Music is intertwined in our everyday lives. Whether it be listening to the radio while driving up the Pacific Coast Highway or playing it in the background when studying, music is a major part of our lives.
How do you listen to music? Do you listen to it using your car radio, satellite radio, or maybe Internet radio? There is a new legislature being brought to the table that will affect how the Internet radio works.
Internet Radio Fairness Act, if passed, will change the amount Internet radio sites, such as Pandora, have to pay in music royalties. Currently, Internet radio sites are charged over 50 percent of their revenues in royalties. Compared to satellite and cable radio, which are charged around ten percent of their revenue.
Junior Whitney Aguilera prefers Internet radio. “It’s free, easy to use, has less ads, and has a better variety than I own myself,” Aguilera said. “It customizes to me.”
Many can agree that Internet radio sites have a vast variety of music to choose from. Sites like Pandora push this act to be passed, so with the money that is being spent on royalties can be used to purchase more royalties to expand their catalogue.
Senior Kyle Labeaune does not agree with the change. “I do not think it is fair or reasonable,” Labeaune said. “I believe that since the Internet is more accessible, Internet radio sites should pay more in royalties.”
Labeaune also added that he knows artists who struggle with this debate and want to be paid for every time their song is played, but will continue to use the Internet radio as it is available to him. This is a struggle for many listeners. Internet radio is convenient, but not always the best for musicians.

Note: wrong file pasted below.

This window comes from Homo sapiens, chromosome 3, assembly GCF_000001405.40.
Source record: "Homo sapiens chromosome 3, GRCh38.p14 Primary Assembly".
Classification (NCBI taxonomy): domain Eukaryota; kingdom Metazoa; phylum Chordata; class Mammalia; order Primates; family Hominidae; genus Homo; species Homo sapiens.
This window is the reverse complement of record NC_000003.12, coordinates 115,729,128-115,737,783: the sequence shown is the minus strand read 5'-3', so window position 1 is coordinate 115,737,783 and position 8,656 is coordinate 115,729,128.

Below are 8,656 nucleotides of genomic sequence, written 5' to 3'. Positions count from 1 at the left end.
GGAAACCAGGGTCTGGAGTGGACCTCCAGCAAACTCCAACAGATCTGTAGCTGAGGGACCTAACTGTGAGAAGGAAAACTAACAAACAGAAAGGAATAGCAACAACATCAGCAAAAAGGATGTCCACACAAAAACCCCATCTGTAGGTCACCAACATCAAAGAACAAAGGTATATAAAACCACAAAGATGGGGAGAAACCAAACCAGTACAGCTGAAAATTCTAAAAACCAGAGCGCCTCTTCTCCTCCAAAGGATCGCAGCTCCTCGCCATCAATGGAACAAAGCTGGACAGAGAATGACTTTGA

Sophomore Bodie Wade is a musician and has heard of the plans for the Internet Radio Fairness Act. Wade comments on the difficult lifestyle of being a musician. “It truly is extremely difficult to make a living,” he said.
When a musician is on tour, one might think he or she is making a lot of money, in reality, while on tour, musicians usually barely break even, if not lose money. “The point of the tour is to promote their album,” Wade said. “If free music affects the sales, I think it is totally unfair to the artists and would discourage many artists from pursuing music full time.”
The Internet Radio Fairness Act will lower the percentage of revenue Internet radio sites will spend on music royalties, but is it an act worth passing? Contact your state representative through phone, e-mail, or even by tweet. Let your voice be heard regarding the way you listen to music.